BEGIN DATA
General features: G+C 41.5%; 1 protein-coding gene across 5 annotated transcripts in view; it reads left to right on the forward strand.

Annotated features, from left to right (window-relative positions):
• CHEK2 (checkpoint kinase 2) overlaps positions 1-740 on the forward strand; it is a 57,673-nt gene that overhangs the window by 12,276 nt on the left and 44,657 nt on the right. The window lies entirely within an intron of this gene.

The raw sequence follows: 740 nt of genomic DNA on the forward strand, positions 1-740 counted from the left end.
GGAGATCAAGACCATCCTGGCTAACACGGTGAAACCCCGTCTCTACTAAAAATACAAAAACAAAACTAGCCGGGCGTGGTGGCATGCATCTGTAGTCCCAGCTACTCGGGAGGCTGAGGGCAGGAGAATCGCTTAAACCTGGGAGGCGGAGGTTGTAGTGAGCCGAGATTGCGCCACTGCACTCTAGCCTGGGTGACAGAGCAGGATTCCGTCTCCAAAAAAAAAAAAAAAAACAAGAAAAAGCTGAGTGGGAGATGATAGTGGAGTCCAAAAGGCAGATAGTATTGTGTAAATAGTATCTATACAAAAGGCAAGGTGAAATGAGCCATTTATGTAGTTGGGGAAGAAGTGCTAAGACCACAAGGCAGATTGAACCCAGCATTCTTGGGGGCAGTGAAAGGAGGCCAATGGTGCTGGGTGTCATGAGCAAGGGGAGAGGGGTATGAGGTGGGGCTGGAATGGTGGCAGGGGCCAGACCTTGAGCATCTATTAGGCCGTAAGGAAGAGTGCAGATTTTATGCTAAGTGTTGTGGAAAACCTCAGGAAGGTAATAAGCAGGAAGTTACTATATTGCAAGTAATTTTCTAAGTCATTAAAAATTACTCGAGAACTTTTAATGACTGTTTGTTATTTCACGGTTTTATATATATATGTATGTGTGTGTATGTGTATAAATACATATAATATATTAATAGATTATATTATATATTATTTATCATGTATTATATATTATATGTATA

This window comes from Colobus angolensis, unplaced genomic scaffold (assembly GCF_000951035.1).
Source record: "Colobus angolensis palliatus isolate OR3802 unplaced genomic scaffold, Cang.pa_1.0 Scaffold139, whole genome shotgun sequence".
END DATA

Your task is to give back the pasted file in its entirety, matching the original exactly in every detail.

General features: G+C 41.5%; 1 protein-coding gene across 5 annotated transcripts in view; it reads left to right on the forward strand.

Annotated features, from left to right (window-relative positions):
• CHEK2 (checkpoint kinase 2) overlaps positions 1-740 on the forward strand; it is a 57,673-nt gene that overhangs the window by 12,276 nt on the left and 44,657 nt on the right. The window lies entirely within an intron of this gene.

The raw sequence follows: 740 nt of genomic DNA on the forward strand, positions 1-740 counted from the left end.
GGAGATCAAGACCATCCTGGCTAACACGGTGAAACCCCGTCTCTACTAAAAATACAAAAACAAAACTAGCCGGGCGTGGTGGCATGCATCTGTAGTCCCAGCTACTCGGGAGGCTGAGGGCAGGAGAATCGCTTAAACCTGGGAGGCGGAGGTTGTAGTGAGCCGAGATTGCGCCACTGCACTCTAGCCTGGGTGACAGAGCAGGATTCCGTCTCCAAAAAAAAAAAAAAAAACAAGAAAAAGCTGAGTGGGAGATGATAGTGGAGTCCAAAAGGCAGATAGTATTGTGTAAATAGTATCTATACAAAAGGCAAGGTGAAATGAGCCATTTATGTAGTTGGGGAAGAAGTGCTAAGACCACAAGGCAGATTGAACCCAGCATTCTTGGGGGCAGTGAAAGGAGGCCAATGGTGCTGGGTGTCATGAGCAAGGGGAGAGGGGTATGAGGTGGGGCTGGAATGGTGGCAGGGGCCAGACCTTGAGCATCTATTAGGCCGTAAGGAAGAGTGCAGATTTTATGCTAAGTGTTGTGGAAAACCTCAGGAAGGTAATAAGCAGGAAGTTACTATATTGCAAGTAATTTTCTAAGTCATTAAAAATTACTCGAGAACTTTTAATGACTGTTTGTTATTTCACGGTTTTATATATATATGTATGTGTGTGTATGTGTATAAATACATATAATATATTAATAGATTATATTATATATTATTTATCATGTATTATATATTATATGTATA

This window comes from Colobus angolensis, unplaced genomic scaffold (assembly GCF_000951035.1).
Source record: "Colobus angolensis palliatus isolate OR3802 unplaced genomic scaffold, Cang.pa_1.0 Scaffold139, whole genome shotgun sequence".